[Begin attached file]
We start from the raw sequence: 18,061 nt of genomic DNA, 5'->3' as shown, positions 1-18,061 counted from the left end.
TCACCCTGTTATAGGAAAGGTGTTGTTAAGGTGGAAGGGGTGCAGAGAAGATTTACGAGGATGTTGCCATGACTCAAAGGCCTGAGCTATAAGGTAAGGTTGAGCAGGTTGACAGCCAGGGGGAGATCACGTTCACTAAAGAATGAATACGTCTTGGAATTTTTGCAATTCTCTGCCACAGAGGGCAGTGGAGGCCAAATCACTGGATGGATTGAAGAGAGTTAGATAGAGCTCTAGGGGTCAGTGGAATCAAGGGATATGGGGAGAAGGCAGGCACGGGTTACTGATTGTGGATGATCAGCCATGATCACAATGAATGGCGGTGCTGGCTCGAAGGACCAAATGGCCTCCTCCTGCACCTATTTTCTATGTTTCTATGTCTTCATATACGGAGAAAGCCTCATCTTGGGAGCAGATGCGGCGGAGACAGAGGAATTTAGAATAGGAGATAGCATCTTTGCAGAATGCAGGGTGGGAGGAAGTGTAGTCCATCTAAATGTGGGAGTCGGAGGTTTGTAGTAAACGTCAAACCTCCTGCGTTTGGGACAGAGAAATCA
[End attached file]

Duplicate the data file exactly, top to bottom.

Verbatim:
We start from the raw sequence: 18,061 nt of genomic DNA, 5'->3' as shown, positions 1-18,061 counted from the left end.
TCACCCTGTTATAGGAAAGGTGTTGTTAAGGTGGAAGGGGTGCAGAGAAGATTTACGAGGATGTTGCCATGACTCAAAGGCCTGAGCTATAAGGTAAGGTTGAGCAGGTTGACAGCCAGGGGGAGATCACGTTCACTAAAGAATGAATACGTCTTGGAATTTTTGCAATTCTCTGCCACAGAGGGCAGTGGAGGCCAAATCACTGGATGGATTGAAGAGAGTTAGATAGAGCTCTAGGGGTCAGTGGAATCAAGGGATATGGGGAGAAGGCAGGCACGGGTTACTGATTGTGGATGATCAGCCATGATCACAATGAATGGCGGTGCTGGCTCGAAGGACCAAATGGCCTCCTCCTGCACCTATTTTCTATGTTTCTATGTCTTCATATACGGAGAAAGCCTCATCTTGGGAGCAGATGCGGCGGAGACAGAGGAATTTAGAATAGGAGATAGCATCTTTGCAGAATGCAGGGTGGGAGGAAGTGTAGTCCATCTAAATGTGGGAGTCGGAGGTTTGTAGTAAACGTCAAACCTCCTGCGTTTGGGACAGAGAAATCA